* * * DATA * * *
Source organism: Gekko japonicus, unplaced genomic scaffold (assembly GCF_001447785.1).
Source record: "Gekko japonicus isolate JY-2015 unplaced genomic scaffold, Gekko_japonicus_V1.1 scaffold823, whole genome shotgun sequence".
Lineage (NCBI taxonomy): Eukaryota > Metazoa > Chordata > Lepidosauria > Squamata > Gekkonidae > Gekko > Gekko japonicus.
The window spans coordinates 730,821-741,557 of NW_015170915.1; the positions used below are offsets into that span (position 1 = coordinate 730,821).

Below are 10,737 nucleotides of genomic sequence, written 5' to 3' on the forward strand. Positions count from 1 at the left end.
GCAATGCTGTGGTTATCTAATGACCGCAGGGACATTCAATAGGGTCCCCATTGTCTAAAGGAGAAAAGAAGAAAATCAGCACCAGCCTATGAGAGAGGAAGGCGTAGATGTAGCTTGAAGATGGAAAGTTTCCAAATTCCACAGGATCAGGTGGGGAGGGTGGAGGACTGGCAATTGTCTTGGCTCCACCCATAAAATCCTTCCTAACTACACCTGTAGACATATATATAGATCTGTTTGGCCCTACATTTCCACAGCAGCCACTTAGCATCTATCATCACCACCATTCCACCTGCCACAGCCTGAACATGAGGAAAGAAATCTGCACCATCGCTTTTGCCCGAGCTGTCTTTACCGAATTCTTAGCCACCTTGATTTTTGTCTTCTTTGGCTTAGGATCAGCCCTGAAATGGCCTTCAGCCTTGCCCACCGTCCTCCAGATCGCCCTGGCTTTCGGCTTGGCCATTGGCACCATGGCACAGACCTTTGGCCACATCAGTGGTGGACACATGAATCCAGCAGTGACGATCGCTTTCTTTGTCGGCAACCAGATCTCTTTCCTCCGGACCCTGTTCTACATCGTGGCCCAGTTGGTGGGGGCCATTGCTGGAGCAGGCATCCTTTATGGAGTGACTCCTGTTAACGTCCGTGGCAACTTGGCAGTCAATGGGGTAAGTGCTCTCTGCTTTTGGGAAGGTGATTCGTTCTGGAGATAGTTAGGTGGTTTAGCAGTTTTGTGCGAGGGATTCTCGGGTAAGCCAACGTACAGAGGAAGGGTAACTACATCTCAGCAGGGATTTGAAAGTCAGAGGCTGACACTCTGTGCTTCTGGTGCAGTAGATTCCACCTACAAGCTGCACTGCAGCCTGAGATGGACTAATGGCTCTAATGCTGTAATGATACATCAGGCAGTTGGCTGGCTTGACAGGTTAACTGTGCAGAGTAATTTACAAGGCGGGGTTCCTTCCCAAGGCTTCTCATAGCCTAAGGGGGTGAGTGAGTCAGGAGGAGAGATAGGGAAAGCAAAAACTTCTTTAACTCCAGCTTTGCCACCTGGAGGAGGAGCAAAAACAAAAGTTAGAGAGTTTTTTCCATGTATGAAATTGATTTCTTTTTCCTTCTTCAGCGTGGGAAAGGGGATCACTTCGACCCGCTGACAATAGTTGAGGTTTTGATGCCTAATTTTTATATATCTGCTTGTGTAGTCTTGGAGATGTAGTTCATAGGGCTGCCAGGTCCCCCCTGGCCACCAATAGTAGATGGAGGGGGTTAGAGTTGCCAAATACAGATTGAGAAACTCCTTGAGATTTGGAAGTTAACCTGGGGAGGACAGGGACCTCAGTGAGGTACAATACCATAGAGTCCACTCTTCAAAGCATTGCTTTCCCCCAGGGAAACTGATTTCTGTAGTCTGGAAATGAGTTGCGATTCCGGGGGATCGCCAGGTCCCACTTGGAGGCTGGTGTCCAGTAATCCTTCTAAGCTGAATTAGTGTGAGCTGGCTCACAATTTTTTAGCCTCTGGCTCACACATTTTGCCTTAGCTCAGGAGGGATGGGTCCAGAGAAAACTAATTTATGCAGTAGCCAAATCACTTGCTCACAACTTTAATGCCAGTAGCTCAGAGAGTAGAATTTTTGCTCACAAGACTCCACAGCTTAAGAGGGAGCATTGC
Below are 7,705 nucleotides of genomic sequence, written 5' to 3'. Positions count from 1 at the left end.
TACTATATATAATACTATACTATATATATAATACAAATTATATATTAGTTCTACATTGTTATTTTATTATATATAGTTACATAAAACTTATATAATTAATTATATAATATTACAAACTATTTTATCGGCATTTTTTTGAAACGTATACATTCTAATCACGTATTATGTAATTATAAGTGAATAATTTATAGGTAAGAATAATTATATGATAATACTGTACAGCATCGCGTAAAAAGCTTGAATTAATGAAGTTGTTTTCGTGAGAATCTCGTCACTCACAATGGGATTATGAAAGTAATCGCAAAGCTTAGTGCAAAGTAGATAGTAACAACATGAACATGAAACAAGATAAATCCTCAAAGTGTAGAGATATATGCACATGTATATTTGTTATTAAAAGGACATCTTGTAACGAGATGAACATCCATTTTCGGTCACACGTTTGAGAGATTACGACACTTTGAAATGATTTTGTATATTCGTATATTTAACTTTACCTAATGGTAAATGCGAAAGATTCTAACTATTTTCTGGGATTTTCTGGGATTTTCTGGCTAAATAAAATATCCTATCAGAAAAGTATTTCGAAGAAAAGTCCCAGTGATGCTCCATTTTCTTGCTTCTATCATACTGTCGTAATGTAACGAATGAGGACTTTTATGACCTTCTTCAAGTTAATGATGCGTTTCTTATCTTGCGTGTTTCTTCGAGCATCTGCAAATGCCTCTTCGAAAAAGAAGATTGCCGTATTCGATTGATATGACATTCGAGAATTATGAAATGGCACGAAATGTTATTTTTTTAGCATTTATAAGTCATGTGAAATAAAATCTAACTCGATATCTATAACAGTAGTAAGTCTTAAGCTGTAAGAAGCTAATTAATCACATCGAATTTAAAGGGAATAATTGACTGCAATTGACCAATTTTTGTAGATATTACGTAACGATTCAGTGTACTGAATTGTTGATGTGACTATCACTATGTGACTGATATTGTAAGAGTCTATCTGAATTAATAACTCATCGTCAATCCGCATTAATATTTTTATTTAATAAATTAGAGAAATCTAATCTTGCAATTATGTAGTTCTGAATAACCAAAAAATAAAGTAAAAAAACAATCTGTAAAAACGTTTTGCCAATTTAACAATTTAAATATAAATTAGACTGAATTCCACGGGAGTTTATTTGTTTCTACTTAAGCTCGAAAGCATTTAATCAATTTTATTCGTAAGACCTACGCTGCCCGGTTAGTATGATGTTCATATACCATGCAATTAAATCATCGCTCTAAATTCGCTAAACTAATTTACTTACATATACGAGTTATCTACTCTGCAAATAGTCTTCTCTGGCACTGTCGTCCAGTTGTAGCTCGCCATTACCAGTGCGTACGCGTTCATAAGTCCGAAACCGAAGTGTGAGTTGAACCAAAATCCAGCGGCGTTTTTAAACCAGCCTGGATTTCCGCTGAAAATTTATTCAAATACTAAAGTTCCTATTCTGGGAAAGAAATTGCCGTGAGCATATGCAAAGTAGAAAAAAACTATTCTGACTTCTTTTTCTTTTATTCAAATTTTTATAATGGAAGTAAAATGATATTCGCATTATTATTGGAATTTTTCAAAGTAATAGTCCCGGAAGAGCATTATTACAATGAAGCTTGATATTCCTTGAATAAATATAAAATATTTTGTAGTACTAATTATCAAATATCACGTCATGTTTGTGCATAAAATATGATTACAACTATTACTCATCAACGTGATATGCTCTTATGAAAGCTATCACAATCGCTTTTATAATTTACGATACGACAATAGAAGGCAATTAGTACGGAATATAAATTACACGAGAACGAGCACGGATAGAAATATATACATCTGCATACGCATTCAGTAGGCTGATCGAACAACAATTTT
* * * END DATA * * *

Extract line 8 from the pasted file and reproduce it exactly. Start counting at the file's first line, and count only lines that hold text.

TACTATATATAATACTATACTATATATATAATACAAATTATATATTAGTTCTACATTGTTATTTTATTATATATAGTTACATAAAACTTATATAATTAATTATATAATATTACAAACTATTTTATCGGCATTTTTTTGAAACGTATACATTCTAATCACGTATTATGTAATTATAAGTGAATAATTTATAGGTAAGAATAATTATATGATAATACTGTACAGCATCGCGTAAAAAGCTTGAATTAATGAAGTTGTTTTCGTGAGAATCTCGTCACTCACAATGGGATTATGAAAGTAATCGCAAAGCTTAGTGCAAAGTAGATAGTAACAACATGAACATGAAACAAGATAAATCCTCAAAGTGTAGAGATATATGCACATGTATATTTGTTATTAAAAGGACATCTTGTAACGAGATGAACATCCATTTTCGGTCACACGTTTGAGAGATTACGACACTTTGAAATGATTTTGTATATTCGTATATTTAACTTTACCTAATGGTAAATGCGAAAGATTCTAACTATTTTCTGGGATTTTCTGGGATTTTCTGGCTAAATAAAATATCCTATCAGAAAAGTATTTCGAAGAAAAGTCCCAGTGATGCTCCATTTTCTTGCTTCTATCATACTGTCGTAATGTAACGAATGAGGACTTTTATGACCTTCTTCAAGTTAATGATGCGTTTCTTATCTTGCGTGTTTCTTCGAGCATCTGCAAATGCCTCTTCGAAAAAGAAGATTGCCGTATTCGATTGATATGACATTCGAGAATTATGAAATGGCACGAAATGTTATTTTTTTAGCATTTATAAGTCATGTGAAATAAAATCTAACTCGATATCTATAACAGTAGTAAGTCTTAAGCTGTAAGAAGCTAATTAATCACATCGAATTTAAAGGGAATAATTGACTGCAATTGACCAATTTTTGTAGATATTACGTAACGATTCAGTGTACTGAATTGTTGATGTGACTATCACTATGTGACTGATATTGTAAGAGTCTATCTGAATTAATAACTCATCGTCAATCCGCATTAATATTTTTATTTAATAAATTAGAGAAATCTAATCTTGCAATTATGTAGTTCTGAATAACCAAAAAATAAAGTAAAAAAACAATCTGTAAAAACGTTTTGCCAATTTAACAATTTAAATATAAATTAGACTGAATTCCACGGGAGTTTATTTGTTTCTACTTAAGCTCGAAAGCATTTAATCAATTTTATTCGTAAGACCTACGCTGCCCGGTTAGTATGATGTTCATATACCATGCAATTAAATCATCGCTCTAAATTCGCTAAACTAATTTACTTACATATACGAGTTATCTACTCTGCAAATAGTCTTCTCTGGCACTGTCGTCCAGTTGTAGCTCGCCATTACCAGTGCGTACGCGTTCATAAGTCCGAAACCGAAGTGTGAGTTGAACCAAAATCCAGCGGCGTTTTTAAACCAGCCTGGATTTCCGCTGAAAATTTATTCAAATACTAAAGTTCCTATTCTGGGAAAGAAATTGCCGTGAGCATATGCAAAGTAGAAAAAAACTATTCTGACTTCTTTTTCTTTTATTCAAATTTTTATAATGGAAGTAAAATGATATTCGCATTATTATTGGAATTTTTCAAAGTAATAGTCCCGGAAGAGCATTATTACAATGAAGCTTGATATTCCTTGAATAAATATAAAATATTTTGTAGTACTAATTATCAAATATCACGTCATGTTTGTGCATAAAATATGATTACAACTATTACTCATCAACGTGATATGCTCTTATGAAAGCTATCACAATCGCTTTTATAATTTACGATACGACAATAGAAGGCAATTAGTACGGAATATAAATTACACGAGAACGAGCACGGATAGAAATATATACATCTGCATACGCATTCAGTAGGCTGATCGAACAACAATTTT